Reactive cognitive-control processes in free-report consonant-vowel dichotic listening. Brain and Cognition

Research Area: Research Year: 2013
Type of Publication: Article Keywords: Dichotic listening; fMRI; Cognitive control; Inhibition; Speech perception
Authors: Westerhausen, Rene; Passow, Susanne; Kompus, Kristiina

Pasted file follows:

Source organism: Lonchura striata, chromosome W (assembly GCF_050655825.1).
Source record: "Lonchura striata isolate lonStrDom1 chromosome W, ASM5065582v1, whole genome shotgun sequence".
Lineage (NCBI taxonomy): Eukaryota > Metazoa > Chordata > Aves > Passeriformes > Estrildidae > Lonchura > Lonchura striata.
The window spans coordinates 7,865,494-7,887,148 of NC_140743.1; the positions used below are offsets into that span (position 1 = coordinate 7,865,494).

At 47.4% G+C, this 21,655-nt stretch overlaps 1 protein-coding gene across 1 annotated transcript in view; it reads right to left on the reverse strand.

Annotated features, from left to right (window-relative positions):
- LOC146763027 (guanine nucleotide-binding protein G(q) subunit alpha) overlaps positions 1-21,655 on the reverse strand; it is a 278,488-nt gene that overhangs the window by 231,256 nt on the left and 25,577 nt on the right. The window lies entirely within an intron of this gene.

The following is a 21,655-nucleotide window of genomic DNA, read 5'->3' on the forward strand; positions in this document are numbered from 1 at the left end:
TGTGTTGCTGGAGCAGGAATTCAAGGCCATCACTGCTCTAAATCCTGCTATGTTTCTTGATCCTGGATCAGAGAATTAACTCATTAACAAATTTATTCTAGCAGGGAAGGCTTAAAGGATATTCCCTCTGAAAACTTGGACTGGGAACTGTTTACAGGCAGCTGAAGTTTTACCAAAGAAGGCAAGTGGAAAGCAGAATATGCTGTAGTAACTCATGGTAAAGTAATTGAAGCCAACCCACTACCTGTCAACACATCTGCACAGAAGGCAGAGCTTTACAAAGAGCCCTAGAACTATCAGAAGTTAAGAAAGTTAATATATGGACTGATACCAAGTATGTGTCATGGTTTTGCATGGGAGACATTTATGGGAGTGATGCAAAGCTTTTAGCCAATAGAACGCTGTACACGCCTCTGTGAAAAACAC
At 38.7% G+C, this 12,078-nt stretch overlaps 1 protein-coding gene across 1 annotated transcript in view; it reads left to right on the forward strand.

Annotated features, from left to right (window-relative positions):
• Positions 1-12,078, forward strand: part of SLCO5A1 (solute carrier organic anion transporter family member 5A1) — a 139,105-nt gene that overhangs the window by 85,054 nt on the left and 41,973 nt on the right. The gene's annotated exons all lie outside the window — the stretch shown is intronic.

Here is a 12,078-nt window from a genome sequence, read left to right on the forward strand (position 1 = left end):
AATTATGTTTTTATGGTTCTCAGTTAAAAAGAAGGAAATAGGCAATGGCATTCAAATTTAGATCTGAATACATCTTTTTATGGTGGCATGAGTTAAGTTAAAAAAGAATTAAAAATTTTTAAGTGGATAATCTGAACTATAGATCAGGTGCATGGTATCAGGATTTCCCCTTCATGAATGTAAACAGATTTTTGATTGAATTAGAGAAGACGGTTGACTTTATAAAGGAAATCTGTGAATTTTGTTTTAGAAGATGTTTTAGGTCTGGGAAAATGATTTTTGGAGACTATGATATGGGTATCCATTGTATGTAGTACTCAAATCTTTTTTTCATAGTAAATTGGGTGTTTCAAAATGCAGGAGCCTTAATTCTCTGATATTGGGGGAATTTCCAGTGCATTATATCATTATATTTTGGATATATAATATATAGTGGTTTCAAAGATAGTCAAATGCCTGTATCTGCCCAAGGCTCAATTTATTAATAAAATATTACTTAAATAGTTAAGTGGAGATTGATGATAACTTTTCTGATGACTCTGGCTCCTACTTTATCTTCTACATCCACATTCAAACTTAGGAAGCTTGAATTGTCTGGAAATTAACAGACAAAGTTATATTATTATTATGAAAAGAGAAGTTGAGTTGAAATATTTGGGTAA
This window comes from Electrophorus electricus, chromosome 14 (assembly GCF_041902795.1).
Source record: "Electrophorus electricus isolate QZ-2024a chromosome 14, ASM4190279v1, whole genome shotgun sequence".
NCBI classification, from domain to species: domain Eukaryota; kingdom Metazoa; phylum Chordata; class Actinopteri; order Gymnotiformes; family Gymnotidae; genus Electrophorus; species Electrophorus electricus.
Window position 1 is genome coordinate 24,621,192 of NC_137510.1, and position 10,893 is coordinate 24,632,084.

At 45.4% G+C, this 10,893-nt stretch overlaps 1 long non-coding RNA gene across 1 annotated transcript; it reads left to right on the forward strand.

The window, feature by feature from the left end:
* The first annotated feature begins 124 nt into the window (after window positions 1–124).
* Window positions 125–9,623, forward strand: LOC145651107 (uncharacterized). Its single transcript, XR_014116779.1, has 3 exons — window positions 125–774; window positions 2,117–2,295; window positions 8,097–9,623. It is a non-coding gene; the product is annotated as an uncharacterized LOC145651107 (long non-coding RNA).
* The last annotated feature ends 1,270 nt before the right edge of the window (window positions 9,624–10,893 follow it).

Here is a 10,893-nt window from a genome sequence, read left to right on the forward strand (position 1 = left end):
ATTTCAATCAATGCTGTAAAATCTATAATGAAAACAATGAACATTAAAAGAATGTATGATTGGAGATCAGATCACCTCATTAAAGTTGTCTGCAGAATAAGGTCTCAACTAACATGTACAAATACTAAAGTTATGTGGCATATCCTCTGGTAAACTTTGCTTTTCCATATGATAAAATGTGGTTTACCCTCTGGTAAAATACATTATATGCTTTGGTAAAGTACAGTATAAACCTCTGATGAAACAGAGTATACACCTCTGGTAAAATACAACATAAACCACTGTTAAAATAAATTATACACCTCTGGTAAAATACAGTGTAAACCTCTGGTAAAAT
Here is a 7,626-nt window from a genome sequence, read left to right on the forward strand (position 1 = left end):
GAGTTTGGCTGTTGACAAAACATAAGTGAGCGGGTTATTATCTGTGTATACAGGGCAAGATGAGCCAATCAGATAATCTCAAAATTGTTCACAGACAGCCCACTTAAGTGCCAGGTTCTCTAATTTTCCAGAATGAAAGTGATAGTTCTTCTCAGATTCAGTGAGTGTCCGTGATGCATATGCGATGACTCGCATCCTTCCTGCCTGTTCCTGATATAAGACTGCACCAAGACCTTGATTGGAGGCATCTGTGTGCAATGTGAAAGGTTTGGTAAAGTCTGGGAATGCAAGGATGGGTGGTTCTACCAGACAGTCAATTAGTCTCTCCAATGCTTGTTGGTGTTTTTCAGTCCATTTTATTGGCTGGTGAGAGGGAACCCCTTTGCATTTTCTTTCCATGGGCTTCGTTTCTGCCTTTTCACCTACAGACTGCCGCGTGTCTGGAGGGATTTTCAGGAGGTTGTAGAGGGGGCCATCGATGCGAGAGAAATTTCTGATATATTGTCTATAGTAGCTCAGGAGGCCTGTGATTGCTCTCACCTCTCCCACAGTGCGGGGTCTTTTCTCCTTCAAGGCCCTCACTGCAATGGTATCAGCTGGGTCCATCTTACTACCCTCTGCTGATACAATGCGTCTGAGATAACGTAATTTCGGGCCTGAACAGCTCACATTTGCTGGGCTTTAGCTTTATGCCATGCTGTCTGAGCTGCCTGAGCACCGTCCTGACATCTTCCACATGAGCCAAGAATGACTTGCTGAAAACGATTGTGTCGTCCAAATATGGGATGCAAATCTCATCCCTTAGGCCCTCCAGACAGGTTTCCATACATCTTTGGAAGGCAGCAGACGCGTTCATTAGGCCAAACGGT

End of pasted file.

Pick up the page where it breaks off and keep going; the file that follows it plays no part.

The relevance of cognitive-control processes has been frequently discussed and studied in the context of dichotic listening. Experimental and clinical studies indicate that directing attention to either of the two simultaneously presented phonological stimuli, but especially to the left-ear stimulus increases the requirements for cognitive-control processes. Here, we extend this view by reporting the results of a behavioural and a functional magnetic-resonance imaging (fMRI) experiment designed to analyse the involvement of cognitive-control processes also in a free-report dichotic-listening paradigm. It was hypothesised that dichotically presented pairs of stop–consonant–vowel syllables would provide different demands for cognitive-control processes as a function of the spectro-temporal overlap of the two stimuli. Accordingly, in Experiment 1 it was shown that dichotic syllables of high (e.g., /ba/ and /ga/) as opposed to low spectro-temporal overlap (e.g., /ba/ and /ka/) produce significantly faster and more correct answers, and are more often perceived as one syllable. In Experiment 2 it was further shown that pairs of low as compared to high spectro-temporal overlap trigger a more pronounced activation predominately in left-hemispheric, speech-associated brain regions, namely left posterior inferior sulcus/gyrus, bilaterally in pre-supplementary motor and mid-cingulate cortex as well as in the inferior parietal lobe. Taken together, behavioural and functional data indicate a stronger involvement of reactive cognitive control in the processing of low-overlap as opposed to high-overlap stimulus pairs. This supports the notion that higher-order, speech-related cognitive-control processes also are involved in a free-report dichotic-listening paradigm
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